We even think there is a lot of disrespect for business by the political class, something, we believe, is partly responsible for the state we are in. Politicians do a lot of damage to this country not only by their corrupt nature and bad management of state resources, they make matters worse in their attitudes towards business. For a class, few of whom know barely enough to manage successful businesses of their own, who are permanently loitering around the political scene with a lifelong survival quotient on political patronage, it is rich to hear them accuse business of wrong doing, piling on the pressure on business that is barely surviving in a badly managed economy.
This government particularly has a penchant for bar raising when it comes to its distrust of business. It thinks that business is partly, if not largely, responsible for our economic predicament. That’s why as soon as it came into power and began to make all the noise about tax-to-GDP ratio, it went on a hunting expedition, and hunting down business became a game for which no rational thought was allowed to play a role. “Business does not pay tax, let’s get them,” became a swan song and it went all out making sure that it chased business into a hole, until some found that they could no longer cope and gave up.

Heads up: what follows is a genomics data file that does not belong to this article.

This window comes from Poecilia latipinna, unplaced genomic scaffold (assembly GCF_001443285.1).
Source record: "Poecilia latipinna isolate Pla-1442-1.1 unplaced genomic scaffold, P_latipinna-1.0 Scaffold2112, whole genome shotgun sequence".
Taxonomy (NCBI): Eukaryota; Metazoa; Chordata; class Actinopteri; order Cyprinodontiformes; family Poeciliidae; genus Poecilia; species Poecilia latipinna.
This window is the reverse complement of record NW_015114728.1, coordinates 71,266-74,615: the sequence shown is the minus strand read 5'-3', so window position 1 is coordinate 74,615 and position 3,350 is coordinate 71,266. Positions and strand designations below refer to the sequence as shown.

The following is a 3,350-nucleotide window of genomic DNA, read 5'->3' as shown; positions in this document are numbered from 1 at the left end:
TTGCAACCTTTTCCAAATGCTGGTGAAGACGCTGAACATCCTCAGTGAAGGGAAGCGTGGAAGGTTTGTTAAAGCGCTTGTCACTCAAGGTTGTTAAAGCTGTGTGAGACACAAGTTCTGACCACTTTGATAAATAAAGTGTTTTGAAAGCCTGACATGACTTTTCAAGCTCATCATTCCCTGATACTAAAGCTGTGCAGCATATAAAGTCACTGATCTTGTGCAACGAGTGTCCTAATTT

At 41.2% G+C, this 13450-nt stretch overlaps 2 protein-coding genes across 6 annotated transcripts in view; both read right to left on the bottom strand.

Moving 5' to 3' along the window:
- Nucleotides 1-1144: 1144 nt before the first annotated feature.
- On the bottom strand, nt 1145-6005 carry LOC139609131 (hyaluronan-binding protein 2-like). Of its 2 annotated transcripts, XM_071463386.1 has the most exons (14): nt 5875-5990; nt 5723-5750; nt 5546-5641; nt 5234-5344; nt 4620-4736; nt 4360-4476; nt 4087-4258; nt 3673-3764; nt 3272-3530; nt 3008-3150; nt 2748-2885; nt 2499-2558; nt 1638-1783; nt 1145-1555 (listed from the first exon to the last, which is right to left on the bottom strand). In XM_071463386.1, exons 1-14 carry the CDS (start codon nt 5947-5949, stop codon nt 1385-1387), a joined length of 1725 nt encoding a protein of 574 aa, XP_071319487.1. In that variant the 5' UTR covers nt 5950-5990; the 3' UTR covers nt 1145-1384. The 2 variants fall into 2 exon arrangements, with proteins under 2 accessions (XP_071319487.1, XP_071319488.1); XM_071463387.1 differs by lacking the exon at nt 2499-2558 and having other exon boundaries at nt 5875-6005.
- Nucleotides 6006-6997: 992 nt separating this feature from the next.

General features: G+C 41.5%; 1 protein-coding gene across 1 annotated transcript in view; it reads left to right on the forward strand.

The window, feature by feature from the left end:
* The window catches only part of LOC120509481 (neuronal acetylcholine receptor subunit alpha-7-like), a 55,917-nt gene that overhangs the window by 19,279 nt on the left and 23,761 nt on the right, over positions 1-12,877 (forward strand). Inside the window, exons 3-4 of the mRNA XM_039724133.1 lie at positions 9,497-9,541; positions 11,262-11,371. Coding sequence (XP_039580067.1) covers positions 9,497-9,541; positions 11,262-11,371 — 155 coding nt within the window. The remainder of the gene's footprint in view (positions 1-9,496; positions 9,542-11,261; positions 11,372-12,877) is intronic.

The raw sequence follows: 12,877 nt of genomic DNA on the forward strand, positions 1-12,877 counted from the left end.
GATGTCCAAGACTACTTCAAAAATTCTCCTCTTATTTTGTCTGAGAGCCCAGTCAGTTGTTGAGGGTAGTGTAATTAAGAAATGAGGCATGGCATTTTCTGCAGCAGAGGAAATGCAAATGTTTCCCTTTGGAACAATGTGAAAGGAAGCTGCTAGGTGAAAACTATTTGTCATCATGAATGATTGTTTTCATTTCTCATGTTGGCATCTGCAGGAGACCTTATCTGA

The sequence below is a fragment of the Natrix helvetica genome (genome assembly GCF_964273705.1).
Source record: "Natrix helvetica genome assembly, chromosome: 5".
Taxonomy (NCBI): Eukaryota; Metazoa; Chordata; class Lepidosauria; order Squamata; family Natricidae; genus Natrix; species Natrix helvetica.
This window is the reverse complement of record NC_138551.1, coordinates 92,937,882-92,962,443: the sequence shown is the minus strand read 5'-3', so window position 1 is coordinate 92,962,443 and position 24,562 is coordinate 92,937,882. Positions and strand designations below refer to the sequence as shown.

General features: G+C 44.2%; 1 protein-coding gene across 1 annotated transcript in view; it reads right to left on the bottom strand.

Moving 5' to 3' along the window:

It is our view that government lacks compassion for so many things. It lacks compassion for its citizens; it lacks compassion of business; it lacks compassion for entrepreneurs! All it wants to do is collect what it decides is due it, but never stopping to work on its own obligations to business and citizens. The Nigerian governments disdain for business makes it think that business actually does nothing, only profiteering. It does not really believe that business goes through hardship, because it does not take out time to understand where business is coming from. Hence, when business says to government, “hold your peace, just work on creating an enabling environment for us to do our business and we shall create prosperity for all,” government doesn’t get it, because it likes to pretend that it does not understand. Maybe in truth it truly doesn’t understand.